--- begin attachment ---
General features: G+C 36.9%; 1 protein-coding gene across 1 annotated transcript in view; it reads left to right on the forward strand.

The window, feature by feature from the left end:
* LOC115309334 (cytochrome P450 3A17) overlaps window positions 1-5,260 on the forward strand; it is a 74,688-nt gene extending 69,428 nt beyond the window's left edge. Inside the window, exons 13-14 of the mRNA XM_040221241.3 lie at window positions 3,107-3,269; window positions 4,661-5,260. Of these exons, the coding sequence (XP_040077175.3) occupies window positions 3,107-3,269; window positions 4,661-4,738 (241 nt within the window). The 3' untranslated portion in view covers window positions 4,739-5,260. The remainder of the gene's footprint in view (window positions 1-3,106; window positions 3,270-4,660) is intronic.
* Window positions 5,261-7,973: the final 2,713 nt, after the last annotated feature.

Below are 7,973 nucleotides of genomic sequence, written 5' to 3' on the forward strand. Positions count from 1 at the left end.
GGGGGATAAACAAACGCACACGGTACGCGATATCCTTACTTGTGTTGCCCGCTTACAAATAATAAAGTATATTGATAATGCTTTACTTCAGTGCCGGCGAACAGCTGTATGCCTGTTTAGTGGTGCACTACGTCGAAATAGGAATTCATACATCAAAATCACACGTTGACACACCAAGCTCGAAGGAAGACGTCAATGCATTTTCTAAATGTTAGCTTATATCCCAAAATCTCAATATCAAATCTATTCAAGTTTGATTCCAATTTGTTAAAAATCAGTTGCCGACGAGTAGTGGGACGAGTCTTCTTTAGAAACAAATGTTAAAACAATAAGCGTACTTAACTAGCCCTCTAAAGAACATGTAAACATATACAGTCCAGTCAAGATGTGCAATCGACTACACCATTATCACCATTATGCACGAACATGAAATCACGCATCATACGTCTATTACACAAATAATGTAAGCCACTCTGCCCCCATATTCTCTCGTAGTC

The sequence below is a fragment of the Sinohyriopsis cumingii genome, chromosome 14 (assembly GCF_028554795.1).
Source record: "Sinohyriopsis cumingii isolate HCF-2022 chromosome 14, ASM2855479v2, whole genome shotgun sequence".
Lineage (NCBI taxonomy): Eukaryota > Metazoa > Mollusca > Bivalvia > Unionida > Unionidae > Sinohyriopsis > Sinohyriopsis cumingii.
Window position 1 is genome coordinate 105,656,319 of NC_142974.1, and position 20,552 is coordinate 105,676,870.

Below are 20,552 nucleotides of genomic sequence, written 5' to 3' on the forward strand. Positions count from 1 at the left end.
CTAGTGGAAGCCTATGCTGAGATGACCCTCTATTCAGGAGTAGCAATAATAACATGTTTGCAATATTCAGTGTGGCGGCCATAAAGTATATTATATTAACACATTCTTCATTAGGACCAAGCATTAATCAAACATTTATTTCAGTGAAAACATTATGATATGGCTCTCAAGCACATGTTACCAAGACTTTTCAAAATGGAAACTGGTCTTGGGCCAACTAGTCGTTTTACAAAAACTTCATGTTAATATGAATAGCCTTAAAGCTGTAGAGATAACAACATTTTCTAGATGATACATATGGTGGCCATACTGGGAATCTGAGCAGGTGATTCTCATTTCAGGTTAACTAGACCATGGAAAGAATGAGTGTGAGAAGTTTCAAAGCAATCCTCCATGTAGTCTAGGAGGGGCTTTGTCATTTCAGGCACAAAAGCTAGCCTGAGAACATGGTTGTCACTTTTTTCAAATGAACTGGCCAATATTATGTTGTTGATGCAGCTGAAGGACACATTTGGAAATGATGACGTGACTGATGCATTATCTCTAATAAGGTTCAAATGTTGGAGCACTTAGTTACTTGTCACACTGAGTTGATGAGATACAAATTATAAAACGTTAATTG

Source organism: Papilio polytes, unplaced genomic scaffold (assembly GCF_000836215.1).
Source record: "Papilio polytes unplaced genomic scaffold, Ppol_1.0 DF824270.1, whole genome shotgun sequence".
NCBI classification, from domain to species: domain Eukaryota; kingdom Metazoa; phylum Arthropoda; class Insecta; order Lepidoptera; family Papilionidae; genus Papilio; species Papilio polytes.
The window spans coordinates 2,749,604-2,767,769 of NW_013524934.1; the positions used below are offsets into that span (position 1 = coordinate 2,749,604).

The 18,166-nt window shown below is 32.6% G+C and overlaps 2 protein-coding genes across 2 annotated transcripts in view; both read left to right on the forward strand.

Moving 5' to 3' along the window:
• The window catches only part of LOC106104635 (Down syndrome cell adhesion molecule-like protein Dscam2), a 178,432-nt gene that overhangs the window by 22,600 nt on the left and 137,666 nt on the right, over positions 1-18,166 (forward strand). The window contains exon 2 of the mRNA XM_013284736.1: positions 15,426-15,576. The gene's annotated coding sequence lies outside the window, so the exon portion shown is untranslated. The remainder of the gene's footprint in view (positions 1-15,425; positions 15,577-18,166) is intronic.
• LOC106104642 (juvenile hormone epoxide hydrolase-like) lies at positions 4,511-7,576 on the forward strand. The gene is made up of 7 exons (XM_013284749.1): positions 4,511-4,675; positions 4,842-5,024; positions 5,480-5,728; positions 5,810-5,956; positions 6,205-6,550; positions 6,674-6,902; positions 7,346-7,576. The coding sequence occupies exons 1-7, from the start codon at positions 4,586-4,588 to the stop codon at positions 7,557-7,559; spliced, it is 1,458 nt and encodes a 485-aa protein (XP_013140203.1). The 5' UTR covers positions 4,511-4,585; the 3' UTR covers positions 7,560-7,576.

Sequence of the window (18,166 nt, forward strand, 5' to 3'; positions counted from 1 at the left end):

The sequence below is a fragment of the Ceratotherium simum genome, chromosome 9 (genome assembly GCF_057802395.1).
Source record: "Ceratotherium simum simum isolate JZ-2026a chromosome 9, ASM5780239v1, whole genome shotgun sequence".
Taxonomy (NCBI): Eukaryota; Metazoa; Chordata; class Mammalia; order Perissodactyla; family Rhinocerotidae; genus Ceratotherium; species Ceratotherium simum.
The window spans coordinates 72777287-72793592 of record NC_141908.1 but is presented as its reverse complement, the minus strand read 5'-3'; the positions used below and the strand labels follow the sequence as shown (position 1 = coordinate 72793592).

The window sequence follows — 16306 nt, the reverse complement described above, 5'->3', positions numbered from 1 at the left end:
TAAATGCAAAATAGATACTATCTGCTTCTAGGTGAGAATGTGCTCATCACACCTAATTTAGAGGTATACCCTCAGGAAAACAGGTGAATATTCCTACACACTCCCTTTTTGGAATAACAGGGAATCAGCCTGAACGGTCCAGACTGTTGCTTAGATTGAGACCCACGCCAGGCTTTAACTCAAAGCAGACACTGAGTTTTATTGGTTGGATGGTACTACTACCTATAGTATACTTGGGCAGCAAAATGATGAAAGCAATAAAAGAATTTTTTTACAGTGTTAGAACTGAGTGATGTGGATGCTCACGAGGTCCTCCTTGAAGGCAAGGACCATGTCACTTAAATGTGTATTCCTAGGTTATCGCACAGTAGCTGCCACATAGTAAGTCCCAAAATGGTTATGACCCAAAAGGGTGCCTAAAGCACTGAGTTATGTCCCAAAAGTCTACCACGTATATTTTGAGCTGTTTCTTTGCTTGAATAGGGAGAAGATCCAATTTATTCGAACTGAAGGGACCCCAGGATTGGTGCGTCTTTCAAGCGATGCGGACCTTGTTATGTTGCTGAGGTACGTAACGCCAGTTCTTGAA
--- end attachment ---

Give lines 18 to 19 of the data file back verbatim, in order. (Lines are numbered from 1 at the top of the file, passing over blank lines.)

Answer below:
Moving 5' to 3' along the window:
• The window catches only part of LOC106104635 (Down syndrome cell adhesion molecule-like protein Dscam2), a 178,432-nt gene that overhangs the window by 22,600 nt on the left and 137,666 nt on the right, over positions 1-18,166 (forward strand). The window contains exon 2 of the mRNA XM_013284736.1: positions 15,426-15,576. The gene's annotated coding sequence lies outside the window, so the exon portion shown is untranslated. The remainder of the gene's footprint in view (positions 1-15,425; positions 15,577-18,166) is intronic.